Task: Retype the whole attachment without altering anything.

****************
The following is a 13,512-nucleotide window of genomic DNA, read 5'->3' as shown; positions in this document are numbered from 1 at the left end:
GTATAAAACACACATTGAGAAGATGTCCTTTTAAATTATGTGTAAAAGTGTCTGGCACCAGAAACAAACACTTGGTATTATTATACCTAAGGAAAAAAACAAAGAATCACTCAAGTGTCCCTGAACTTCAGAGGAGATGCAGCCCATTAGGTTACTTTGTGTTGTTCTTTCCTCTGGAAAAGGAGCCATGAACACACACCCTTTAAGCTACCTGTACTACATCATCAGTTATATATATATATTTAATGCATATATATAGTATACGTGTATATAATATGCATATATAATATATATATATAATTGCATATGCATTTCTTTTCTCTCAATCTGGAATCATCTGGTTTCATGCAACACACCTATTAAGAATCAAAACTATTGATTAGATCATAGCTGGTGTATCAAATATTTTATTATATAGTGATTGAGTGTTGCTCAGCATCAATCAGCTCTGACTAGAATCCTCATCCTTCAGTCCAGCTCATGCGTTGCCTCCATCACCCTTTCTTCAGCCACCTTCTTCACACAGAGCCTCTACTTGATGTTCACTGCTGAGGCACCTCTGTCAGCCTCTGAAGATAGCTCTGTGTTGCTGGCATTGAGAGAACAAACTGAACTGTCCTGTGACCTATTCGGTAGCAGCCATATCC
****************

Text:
The following is a 13,512-nucleotide window of genomic DNA, read 5'->3' as shown; positions in this document are numbered from 1 at the left end:
GTATAAAACACACATTGAGAAGATGTCCTTTTAAATTATGTGTAAAAGTGTCTGGCACCAGAAACAAACACTTGGTATTATTATACCTAAGGAAAAAAACAAAGAATCACTCAAGTGTCCCTGAACTTCAGAGGAGATGCAGCCCATTAGGTTACTTTGTGTTGTTCTTTCCTCTGGAAAAGGAGCCATGAACACACACCCTTTAAGCTACCTGTACTACATCATCAGTTATATATATATATTTAATGCATATATATAGTATACGTGTATATAATATGCATATATAATATATATATATAATTGCATATGCATTTCTTTTCTCTCAATCTGGAATCATCTGGTTTCATGCAACACACCTATTAAGAATCAAAACTATTGATTAGATCATAGCTGGTGTATCAAATATTTTATTATATAGTGATTGAGTGTTGCTCAGCATCAATCAGCTCTGACTAGAATCCTCATCCTTCAGTCCAGCTCATGCGTTGCCTCCATCACCCTTTCTTCAGCCACCTTCTTCACACAGAGCCTCTACTTGATGTTCACTGCTGAGGCACCTCTGTCAGCCTCTGAAGATAGCTCTGTGTTGCTGGCATTGAGAGAACAAACTGAACTGTCCTGTGACCTATTCGGTAGCAGCCATATCC